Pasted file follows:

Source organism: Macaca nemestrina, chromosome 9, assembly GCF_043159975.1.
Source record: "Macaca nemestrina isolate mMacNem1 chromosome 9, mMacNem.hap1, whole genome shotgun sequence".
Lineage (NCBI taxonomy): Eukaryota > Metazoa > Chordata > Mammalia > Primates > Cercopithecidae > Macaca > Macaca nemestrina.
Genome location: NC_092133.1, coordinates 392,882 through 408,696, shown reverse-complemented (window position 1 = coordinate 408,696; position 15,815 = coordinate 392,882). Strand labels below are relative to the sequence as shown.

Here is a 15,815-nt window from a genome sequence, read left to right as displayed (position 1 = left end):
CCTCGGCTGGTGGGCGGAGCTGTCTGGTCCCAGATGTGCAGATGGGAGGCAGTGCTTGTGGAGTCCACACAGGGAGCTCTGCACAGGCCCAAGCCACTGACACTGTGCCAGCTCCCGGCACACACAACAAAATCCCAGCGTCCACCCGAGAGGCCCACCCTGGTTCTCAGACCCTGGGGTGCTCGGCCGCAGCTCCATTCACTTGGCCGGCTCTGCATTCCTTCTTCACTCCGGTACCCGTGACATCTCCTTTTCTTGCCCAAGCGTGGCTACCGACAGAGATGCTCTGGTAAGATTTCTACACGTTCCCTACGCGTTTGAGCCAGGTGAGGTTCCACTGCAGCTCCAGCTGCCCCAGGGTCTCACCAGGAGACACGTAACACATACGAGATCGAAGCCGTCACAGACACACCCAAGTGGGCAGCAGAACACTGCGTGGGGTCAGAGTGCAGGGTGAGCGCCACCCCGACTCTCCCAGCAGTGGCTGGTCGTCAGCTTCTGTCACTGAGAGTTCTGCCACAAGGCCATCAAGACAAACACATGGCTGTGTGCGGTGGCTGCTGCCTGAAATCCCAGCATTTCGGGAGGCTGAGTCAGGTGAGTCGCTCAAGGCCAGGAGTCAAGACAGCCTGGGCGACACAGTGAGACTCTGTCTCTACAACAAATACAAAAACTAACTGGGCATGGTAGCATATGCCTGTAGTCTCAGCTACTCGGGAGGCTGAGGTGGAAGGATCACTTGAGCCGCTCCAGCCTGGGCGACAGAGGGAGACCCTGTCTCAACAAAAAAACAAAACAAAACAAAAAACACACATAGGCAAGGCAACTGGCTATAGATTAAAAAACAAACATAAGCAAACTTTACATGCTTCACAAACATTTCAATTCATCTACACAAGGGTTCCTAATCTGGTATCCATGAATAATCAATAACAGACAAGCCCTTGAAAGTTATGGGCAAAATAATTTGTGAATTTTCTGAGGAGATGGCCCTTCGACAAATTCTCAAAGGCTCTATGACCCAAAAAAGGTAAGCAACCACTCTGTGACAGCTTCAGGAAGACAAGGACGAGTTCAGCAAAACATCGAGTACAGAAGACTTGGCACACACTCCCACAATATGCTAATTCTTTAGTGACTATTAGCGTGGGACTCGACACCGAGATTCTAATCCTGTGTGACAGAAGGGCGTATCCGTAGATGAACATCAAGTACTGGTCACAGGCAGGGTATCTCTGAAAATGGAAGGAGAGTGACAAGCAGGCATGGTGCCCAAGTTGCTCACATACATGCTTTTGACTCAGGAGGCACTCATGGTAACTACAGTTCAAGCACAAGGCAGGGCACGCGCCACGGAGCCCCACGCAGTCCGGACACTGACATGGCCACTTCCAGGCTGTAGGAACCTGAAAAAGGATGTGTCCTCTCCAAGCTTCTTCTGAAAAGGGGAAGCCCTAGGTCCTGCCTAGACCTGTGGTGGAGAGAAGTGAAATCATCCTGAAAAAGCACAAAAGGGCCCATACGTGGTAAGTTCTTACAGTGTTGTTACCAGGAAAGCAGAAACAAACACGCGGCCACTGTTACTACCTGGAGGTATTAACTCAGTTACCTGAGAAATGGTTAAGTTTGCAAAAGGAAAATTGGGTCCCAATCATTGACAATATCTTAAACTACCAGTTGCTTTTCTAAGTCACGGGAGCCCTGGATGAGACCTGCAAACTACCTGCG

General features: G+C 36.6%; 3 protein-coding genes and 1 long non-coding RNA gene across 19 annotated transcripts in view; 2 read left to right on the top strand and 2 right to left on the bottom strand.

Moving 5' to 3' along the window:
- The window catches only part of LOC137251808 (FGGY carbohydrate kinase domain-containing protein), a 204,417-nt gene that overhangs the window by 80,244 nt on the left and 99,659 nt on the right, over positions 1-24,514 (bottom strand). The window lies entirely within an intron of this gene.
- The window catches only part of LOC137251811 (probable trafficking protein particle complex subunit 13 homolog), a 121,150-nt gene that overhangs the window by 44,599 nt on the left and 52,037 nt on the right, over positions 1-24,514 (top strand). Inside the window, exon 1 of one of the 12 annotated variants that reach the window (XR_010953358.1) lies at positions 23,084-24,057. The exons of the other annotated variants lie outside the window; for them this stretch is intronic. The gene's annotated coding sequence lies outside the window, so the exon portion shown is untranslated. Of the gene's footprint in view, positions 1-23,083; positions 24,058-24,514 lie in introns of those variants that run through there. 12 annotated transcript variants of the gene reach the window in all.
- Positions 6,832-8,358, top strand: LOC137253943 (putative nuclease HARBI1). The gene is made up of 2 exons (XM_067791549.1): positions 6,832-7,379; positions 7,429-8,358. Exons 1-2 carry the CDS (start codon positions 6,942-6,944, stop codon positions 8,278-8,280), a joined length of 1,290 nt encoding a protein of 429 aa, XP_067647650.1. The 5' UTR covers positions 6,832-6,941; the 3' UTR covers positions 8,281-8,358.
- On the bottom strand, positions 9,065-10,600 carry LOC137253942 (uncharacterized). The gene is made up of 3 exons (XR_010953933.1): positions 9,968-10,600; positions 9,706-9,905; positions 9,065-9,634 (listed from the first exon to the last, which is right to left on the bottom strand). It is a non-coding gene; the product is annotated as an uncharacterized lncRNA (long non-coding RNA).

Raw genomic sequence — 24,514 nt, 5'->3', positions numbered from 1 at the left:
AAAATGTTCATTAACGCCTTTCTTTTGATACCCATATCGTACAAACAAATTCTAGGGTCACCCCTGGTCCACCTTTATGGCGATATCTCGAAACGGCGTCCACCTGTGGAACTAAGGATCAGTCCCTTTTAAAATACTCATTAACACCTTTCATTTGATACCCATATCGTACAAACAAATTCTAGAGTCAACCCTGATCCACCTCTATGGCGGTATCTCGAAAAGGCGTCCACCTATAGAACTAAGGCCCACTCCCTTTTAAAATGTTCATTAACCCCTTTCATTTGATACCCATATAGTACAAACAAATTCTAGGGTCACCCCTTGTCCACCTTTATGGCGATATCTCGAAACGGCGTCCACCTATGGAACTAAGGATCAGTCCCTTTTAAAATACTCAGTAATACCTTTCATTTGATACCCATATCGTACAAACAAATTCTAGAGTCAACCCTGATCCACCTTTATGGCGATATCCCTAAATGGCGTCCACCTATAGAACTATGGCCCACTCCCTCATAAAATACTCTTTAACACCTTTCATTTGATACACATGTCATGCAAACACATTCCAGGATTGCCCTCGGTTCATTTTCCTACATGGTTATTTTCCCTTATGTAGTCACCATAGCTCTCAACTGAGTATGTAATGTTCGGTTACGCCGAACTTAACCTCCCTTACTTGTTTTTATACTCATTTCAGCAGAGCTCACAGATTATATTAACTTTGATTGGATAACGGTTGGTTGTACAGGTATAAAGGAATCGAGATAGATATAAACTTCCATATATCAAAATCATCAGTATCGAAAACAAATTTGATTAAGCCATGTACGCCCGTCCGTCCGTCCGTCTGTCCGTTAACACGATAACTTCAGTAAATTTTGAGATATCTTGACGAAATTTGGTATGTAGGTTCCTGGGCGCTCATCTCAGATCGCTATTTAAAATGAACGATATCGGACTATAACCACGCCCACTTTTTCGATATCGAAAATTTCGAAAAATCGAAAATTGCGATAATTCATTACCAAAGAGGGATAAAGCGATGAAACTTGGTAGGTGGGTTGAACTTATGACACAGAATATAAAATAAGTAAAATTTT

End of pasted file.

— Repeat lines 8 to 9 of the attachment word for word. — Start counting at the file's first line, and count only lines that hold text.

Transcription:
Moving 5' to 3' along the window:
- The window catches only part of LOC137251808 (FGGY carbohydrate kinase domain-containing protein), a 204,417-nt gene that overhangs the window by 80,244 nt on the left and 99,659 nt on the right, over positions 1-24,514 (bottom strand). The window lies entirely within an intron of this gene.